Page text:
Under a dramatic and far-reaching global spotlight, the International Atomic Energy Agency's experience in Iraq reached a turning point in March 2003. Its nuclear inspection team - together with teams of the United Nations Monitoring, Verification and Inspection Commission (UNMOVIC) and the rest of the UN organisations operating in Iraq - had to withdraw ahead of announced military operations. The diplomatic route to disarming Iraq had reached an impasse.
Today, international inspection teams tracking weapons of mass destruction (WMD) programmes in Iraq work in the wings, ready to resume operations in Iraq at the UN Security Council's call. The mandate of international inspection stands, with the IAEA's Iraq Nuclear Verification Office (INVO) in Vienna in charge of the nuclear file.
The IAEA's nuclear inspection and verification experience in Iraq stretches over a span of three decades, addressing activities from the mine to the weapon. Agency inspectors led the discovery and dismantlement of Iraq's secret nuclear weapons programme in the 1990s, and after the 1990s round of inspections had stopped, they had found no evidence, up to March 2003, that the programme had been revived since 1998.
Since the first Iraq inspections under Security Council mandate in early 1991, the road of nuclear verification in Iraq has proved to be long and hard, and valuable lessons were learned that have benefitted the international community and strengthened the IAEA inspectorate. This article highlights the IAEA's extensive experience in Iraq, the main challenges, and selected key lessons drawn from them.
Much is known in the nuclear verification community about the limitations of IAEA safeguards in the 1980s and of the corrective steps that were taken. Until then, the nature of the traditional approach, thought to be adequate by the international community, had enough loopholes for Iraq to begin a clandestine nuclear weapons programme and remain undetected for a decade.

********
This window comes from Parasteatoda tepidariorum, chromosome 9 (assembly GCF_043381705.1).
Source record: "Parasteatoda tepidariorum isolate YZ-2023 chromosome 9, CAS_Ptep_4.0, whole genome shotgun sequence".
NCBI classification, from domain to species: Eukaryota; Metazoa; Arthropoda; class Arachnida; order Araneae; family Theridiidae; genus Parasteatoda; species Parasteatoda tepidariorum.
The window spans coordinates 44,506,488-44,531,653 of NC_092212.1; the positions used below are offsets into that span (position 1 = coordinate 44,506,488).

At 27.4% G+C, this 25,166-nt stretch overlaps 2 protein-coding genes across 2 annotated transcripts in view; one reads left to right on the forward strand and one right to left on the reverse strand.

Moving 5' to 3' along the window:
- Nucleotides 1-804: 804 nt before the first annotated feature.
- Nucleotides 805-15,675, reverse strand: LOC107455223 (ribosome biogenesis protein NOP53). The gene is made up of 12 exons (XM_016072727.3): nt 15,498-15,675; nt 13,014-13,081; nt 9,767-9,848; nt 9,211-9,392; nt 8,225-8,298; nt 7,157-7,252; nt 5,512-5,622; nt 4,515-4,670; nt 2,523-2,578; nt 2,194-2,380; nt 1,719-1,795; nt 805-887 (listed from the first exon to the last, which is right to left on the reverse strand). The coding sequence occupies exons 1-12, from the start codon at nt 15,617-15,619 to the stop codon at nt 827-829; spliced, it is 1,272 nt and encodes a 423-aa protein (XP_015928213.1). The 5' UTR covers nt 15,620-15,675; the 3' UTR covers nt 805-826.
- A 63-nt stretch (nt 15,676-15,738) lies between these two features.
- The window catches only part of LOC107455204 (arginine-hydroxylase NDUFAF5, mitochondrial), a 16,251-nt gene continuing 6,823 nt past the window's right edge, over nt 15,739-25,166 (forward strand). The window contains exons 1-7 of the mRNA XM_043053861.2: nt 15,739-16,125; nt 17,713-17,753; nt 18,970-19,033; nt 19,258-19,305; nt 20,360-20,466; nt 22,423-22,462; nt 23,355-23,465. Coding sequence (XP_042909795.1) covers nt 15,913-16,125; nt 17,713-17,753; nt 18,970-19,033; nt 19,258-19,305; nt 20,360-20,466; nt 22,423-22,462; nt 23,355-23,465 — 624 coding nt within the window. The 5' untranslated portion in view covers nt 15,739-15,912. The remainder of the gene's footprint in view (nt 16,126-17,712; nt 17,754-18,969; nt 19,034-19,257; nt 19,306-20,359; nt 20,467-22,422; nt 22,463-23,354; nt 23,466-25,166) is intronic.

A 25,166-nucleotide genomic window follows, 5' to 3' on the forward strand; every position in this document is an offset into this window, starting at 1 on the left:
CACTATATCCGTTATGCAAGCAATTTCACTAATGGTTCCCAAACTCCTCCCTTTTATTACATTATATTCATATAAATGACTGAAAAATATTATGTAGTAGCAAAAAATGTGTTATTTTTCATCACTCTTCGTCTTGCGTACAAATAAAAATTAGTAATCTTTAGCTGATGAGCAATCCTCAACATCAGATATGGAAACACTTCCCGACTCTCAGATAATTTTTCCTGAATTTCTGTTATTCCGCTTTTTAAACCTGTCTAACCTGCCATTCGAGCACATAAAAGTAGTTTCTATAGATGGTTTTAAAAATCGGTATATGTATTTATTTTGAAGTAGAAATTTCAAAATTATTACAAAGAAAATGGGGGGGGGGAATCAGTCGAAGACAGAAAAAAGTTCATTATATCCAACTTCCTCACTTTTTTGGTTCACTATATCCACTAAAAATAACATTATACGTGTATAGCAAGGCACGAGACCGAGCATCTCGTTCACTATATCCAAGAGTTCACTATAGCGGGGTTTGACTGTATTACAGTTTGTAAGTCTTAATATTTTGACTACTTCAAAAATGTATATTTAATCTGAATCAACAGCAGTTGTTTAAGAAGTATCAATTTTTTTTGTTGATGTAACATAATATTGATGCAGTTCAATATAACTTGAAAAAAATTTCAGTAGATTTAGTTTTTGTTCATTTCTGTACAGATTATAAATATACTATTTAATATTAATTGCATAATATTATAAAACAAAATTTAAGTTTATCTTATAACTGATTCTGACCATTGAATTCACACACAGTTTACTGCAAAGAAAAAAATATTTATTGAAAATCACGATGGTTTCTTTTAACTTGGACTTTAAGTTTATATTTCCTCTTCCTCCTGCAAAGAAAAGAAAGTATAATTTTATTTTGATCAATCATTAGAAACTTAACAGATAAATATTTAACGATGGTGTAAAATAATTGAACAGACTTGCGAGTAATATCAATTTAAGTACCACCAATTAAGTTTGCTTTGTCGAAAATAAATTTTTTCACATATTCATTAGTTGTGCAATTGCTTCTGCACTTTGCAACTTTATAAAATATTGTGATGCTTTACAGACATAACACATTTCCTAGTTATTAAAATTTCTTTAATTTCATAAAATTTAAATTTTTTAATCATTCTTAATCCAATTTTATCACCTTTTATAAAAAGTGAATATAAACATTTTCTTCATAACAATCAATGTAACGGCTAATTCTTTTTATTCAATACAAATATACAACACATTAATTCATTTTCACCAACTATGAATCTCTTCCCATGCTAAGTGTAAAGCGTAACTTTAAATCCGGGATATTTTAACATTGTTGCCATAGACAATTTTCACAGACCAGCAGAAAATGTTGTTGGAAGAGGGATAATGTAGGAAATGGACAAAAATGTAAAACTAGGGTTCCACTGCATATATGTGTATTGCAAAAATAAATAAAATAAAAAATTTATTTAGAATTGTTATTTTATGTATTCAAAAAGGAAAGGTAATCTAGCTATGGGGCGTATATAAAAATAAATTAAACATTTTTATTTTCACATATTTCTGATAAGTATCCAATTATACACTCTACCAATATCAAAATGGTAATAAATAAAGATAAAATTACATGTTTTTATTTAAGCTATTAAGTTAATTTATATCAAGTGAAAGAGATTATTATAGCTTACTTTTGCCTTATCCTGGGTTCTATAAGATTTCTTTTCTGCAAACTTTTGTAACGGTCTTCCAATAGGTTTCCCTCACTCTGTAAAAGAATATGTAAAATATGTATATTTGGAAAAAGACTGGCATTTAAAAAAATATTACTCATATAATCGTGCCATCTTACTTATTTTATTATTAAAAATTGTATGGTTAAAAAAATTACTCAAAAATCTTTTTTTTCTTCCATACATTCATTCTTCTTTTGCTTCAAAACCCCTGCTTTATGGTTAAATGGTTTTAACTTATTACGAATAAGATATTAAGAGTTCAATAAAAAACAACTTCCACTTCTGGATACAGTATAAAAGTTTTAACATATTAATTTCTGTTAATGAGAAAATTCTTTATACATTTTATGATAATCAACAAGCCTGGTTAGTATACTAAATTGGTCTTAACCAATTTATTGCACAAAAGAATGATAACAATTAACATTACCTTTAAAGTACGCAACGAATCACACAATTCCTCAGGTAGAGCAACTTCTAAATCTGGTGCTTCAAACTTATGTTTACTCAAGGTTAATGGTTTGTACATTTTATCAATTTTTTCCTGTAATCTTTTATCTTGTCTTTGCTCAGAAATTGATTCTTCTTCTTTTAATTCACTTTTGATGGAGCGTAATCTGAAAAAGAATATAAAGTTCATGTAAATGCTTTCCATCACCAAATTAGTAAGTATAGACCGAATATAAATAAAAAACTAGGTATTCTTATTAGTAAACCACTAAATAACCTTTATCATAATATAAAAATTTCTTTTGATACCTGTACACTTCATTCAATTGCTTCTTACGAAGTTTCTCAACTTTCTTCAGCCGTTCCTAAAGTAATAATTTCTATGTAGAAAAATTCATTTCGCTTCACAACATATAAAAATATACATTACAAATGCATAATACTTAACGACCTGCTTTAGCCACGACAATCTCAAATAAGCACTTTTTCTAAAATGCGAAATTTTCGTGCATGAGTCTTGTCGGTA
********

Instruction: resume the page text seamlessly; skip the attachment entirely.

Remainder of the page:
It is unfortunate that in some arenas some continue to portray the early safeguards limitations as an indicator of the IAEA's inability to provide credible assurance of a State's adherence to its obligations under non-proliferation agreements. Iraq had joined the global Nuclear Non-Proliferation Treaty (NPT) in the 1970s as a non-nuclear-weapon State and had concluded the required NPT safeguards agreement with the Agency.
Back then, it seemed that the international community was convinced that NPT non-nuclear-weapon States would remain committed to their pledges, and thus, the Agency's role would simply be the verification of the State's declared nuclear materials and installations. The mistake of the whole community was not to acknowledge that a meaningful verification system must implement measures aimed at detecting if a State was trying to deceive the system via the conduct of undeclared activities.
Addressing these loopholes - i.e. developing the lessons learned of the initial discovery of Iraq's undeclared programme under the tougher inspection regime mandated by the Security Council in the 1990s - was the main objective of the IAEA's programme for strengthening safeguards, and ultimately led, in 1997, to the adoption of the Additional Protocol to NPT safeguards agreements. The Protocol gave IAEA inspectors more authority, broadening the scope of information and access that States had to provide to the IAEA for nuclear safeguards and verification.
If inspectors had such authority in 1991, for instance, Iraq would not have been able to develop most of its clandestine activities in undeclared buildings at its Tuwaitha Nuclear Research Centre, as turned out to be the case. Had the Agency been able to put together and analyse information from an extended declaration required from the inspected country, from the quite numerous open sources in the late 1980s, and from information from other States, they would have known more about Iraq's apparent intentions and the world would not have waited for Iraq's invasion of Kuwait before zeroing in on the clandestine nuclear programme.